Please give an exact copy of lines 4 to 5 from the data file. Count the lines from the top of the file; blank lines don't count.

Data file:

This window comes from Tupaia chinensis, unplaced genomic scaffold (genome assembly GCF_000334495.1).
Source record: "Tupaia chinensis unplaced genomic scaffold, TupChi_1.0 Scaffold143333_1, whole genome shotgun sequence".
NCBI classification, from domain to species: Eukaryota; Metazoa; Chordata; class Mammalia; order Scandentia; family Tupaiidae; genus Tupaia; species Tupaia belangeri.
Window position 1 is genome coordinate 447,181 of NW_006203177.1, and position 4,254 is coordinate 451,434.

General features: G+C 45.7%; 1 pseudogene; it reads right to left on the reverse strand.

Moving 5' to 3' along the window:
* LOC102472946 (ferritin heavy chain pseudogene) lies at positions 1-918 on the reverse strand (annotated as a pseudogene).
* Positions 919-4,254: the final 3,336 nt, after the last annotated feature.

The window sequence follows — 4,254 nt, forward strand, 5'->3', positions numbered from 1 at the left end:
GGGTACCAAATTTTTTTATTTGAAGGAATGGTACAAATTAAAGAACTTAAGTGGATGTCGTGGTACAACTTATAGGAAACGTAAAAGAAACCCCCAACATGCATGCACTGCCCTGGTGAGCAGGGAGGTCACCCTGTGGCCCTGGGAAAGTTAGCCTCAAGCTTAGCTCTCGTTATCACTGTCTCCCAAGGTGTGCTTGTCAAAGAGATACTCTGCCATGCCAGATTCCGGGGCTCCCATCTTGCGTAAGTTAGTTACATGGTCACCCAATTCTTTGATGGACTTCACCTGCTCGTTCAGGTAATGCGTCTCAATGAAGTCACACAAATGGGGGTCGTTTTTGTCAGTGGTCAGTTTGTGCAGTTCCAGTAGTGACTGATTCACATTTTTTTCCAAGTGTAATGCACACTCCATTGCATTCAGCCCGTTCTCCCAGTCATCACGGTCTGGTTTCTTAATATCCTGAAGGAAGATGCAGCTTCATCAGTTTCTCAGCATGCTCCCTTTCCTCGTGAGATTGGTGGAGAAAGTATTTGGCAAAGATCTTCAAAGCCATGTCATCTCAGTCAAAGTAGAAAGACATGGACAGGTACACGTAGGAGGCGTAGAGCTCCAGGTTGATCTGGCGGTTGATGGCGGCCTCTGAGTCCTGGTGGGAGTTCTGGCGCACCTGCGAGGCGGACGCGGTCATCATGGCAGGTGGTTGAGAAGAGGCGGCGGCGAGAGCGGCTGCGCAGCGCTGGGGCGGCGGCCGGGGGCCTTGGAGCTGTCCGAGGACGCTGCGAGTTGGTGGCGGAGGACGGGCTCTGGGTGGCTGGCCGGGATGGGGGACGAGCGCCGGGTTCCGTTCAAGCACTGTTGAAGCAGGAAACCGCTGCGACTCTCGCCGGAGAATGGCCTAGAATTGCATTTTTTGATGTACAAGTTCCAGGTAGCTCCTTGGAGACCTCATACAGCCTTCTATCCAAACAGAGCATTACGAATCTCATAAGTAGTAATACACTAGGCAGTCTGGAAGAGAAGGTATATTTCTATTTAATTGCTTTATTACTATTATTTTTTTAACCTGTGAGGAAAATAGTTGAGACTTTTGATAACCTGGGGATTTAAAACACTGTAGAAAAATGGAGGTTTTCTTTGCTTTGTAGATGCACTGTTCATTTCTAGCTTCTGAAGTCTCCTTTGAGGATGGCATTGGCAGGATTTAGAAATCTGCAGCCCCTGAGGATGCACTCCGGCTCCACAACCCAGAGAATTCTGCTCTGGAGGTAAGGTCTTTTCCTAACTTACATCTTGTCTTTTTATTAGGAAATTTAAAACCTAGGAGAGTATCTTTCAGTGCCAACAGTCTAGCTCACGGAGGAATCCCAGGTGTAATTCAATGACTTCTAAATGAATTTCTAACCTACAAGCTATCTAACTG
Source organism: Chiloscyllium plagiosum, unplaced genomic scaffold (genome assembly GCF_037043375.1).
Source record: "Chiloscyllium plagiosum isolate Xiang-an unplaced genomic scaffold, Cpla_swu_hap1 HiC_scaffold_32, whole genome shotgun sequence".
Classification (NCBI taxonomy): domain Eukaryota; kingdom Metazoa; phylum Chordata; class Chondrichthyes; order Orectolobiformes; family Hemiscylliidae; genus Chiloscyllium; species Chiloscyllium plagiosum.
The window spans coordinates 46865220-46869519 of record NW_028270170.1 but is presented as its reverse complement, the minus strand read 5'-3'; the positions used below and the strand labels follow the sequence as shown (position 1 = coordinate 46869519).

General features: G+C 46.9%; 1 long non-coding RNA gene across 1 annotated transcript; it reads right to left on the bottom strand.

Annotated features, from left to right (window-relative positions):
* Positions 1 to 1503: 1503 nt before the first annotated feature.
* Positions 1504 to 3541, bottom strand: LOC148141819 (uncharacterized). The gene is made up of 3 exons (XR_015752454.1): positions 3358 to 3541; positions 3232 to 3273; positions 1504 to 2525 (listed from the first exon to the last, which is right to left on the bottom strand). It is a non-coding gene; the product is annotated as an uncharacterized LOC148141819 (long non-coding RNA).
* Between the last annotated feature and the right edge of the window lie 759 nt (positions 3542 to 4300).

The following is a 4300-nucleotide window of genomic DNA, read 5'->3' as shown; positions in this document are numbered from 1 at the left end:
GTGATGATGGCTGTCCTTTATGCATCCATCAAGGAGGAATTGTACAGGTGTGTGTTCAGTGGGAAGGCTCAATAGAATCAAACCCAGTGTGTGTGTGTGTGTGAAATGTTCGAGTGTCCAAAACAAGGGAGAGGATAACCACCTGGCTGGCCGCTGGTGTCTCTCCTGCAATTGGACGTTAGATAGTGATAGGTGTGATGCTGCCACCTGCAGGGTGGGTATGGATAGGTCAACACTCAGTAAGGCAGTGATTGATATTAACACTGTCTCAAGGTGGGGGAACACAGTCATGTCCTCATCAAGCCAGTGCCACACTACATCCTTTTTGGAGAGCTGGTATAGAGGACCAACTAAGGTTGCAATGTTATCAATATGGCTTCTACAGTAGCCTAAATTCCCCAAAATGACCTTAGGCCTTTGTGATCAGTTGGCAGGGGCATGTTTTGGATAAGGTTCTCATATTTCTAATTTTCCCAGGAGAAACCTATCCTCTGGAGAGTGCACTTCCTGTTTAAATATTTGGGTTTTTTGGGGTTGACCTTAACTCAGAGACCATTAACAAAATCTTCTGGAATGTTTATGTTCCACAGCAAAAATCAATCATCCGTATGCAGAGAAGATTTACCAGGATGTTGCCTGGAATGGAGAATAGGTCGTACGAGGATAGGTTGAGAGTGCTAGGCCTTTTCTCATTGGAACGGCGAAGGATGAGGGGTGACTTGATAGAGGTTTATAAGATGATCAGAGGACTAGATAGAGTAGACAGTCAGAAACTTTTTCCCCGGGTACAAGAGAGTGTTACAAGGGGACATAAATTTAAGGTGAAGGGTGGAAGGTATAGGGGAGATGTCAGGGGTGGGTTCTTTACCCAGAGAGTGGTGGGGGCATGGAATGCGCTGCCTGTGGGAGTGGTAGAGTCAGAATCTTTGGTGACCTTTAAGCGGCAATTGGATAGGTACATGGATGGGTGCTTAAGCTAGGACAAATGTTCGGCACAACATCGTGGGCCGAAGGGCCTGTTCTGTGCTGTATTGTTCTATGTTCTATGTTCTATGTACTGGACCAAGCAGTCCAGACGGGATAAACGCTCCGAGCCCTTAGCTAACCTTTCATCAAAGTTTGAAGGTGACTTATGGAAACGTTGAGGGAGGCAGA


Window position 1 is genome coordinate 447,181 of NW_006203177.1, and position 4,254 is coordinate 451,434.

General features: G+C 45.7%; 1 pseudogene; it reads right to left on the reverse strand.